Saturday, October 04, 2008

New Books

Just done with Service Oriented Architecture with Java by Binildas Ca, Malhar Barai and Vincenzo Caselli. It's a good hands on type of book, lots of examples using Java. The book also does a good job of laying out service definitions and contrasting styles of architecture. I really liked their practical examples of hybrid contract design which is something we do. The one thing I didn't agree with was the contrast between EAI and SOA styles of architecture. But that's okay I usually don't agree with people's interpretation of EAI. It's not a big book so it's fairly quick to go through.

The other book that just arrived is Web Service Contract Design and Versioning by Thomas Erl and a slew of others. This book gets down into the details of contract design which is long overdue. I just got it so it will be a while before I can get through the whole thing. It's a really big book.


Malhar Barai said...

Hello Mark,

Could you please let us know what exactly you disagreed on? Will try to clarify in the next edition.

Malhar Barai(Co-author)

Mark Griffin said...

As I said in the review, very nice job on the book. The section on case studies where you contrast EAI and SOA I didn't quite get completely. EAI like SOA is a style of architecture and not a system. True you can buy a platform for EAI implementations but that is separate from the architecture much like SOA.

The key points I had issues with:

-Proprietary Architecture: If you buy a proprietary system to implement your EAI I guess that is kind of true, however the same can be said for SOA. The physical implementation of a service can be done with a standards based public interface using web services but the underlying implementation can be proprietary (and often is).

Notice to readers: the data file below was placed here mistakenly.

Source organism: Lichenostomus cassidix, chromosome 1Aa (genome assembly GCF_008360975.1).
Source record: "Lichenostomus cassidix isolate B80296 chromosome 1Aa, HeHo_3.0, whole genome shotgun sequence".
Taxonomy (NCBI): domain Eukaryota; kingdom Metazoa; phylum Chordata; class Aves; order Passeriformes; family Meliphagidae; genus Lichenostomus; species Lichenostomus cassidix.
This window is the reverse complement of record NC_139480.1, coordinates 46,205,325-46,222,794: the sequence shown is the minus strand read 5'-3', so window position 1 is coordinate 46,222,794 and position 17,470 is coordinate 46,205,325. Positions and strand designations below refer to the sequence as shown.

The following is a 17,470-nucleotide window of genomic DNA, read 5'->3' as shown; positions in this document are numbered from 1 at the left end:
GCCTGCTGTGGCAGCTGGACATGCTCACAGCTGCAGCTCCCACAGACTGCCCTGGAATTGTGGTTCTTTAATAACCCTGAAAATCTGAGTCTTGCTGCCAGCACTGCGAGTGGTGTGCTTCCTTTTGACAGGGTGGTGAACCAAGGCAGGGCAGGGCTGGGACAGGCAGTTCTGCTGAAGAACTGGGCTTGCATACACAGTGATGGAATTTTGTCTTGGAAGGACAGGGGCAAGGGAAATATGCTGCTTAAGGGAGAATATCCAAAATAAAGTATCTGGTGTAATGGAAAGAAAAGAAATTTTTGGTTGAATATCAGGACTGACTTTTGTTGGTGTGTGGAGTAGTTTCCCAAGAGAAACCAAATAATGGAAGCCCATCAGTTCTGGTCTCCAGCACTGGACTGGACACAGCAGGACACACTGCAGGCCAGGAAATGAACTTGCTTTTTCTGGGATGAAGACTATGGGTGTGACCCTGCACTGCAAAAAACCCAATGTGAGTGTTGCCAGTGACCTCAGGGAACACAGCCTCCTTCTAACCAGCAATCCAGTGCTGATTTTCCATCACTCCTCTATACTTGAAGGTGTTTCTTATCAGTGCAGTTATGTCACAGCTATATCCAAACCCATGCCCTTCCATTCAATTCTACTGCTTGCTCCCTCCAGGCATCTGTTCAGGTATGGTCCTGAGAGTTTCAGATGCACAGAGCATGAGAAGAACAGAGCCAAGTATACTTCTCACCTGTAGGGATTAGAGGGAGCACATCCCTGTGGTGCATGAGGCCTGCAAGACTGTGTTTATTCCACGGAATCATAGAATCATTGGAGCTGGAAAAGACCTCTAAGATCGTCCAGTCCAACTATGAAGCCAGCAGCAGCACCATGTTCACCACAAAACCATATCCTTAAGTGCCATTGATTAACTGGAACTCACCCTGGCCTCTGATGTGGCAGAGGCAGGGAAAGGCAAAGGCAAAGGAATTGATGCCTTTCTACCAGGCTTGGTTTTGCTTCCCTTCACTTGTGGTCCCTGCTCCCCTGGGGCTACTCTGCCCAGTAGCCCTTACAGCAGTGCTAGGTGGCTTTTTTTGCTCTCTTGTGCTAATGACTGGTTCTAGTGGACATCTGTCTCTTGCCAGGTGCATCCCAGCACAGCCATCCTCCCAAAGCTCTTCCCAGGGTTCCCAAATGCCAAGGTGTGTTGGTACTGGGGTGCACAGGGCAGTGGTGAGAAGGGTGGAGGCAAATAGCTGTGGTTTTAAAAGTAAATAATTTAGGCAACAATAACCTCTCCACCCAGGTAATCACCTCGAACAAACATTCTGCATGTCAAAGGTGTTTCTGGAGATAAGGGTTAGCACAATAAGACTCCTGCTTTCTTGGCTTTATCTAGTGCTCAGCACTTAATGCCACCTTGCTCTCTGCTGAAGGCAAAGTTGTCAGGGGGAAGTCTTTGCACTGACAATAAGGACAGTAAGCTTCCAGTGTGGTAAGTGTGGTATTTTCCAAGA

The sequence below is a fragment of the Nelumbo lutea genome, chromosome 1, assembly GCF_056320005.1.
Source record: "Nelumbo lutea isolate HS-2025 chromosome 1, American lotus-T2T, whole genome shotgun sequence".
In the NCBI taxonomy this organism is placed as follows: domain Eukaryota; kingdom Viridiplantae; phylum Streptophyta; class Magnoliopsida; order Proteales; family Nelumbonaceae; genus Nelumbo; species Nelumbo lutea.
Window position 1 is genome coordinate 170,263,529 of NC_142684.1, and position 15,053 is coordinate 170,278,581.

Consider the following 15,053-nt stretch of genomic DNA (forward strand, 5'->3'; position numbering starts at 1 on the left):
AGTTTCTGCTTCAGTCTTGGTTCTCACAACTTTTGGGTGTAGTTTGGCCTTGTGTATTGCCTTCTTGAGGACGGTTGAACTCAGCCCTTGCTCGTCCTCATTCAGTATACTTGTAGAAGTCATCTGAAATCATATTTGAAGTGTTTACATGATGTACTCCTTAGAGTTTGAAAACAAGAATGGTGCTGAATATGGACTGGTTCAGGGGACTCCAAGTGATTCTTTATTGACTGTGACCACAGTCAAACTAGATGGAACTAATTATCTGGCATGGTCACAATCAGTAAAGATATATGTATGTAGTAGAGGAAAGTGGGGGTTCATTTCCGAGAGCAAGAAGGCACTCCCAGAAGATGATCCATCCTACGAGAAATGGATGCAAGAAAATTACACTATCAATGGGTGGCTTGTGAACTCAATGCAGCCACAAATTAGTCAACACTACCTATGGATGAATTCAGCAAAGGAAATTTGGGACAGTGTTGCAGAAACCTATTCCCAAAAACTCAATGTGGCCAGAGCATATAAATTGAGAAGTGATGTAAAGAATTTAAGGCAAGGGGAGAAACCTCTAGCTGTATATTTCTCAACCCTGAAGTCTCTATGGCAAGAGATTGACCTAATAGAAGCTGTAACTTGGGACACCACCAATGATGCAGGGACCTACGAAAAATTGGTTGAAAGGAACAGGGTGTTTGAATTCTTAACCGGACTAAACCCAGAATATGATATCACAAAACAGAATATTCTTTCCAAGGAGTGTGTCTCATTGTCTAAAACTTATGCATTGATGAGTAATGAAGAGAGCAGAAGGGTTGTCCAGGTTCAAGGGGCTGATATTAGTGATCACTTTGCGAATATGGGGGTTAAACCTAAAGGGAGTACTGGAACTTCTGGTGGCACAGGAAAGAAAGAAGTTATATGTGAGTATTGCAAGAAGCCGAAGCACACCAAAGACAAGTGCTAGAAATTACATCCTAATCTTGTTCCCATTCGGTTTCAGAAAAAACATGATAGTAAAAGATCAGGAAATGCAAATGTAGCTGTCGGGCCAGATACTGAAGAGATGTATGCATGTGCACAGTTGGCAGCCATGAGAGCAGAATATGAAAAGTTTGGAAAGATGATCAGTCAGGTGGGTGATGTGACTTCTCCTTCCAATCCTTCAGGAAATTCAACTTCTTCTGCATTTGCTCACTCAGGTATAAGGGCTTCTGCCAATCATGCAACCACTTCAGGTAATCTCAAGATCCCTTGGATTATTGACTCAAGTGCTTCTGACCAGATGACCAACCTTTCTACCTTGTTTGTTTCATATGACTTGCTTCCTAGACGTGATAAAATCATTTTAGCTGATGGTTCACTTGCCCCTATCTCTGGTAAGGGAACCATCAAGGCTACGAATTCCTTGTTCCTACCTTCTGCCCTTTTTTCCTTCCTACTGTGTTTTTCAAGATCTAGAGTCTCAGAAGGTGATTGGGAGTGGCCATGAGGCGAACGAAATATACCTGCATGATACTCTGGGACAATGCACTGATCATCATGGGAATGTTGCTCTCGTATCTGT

-Messaging Bottlenecks: Really didn't understand this one. Not sure what messaging systems you are use to but the ones I use run circles around anything http enabled like web services.

-Tight Coupling: Principals behind EAI are designed to eliminate the tight coupling. Businesses are not tied together via hubs and adapters but rather through abstracted messages and common data models much like SOA. Yes EAI has an adapter concept but that's for the last mile and SOA based services can and do use similar technology for the last mile as well(unless the vendor has provided a "standards based interface".

-Non-Flexible Architecture: Again EAI is designed to get rid of this problem. System don't know about each other if done correctly.

-Manpower: Don't disagree with that however good service designers are pretty hard to come by as well although books like yours will help hopefully.

Overall I think a lot of issues with interface design in the SOA world have a lot in common with interface design in the EAI world. If done incorrectly the problems you point out with EAI also exist with SOA. Abstraction, reuse and loose coupling are not default settings.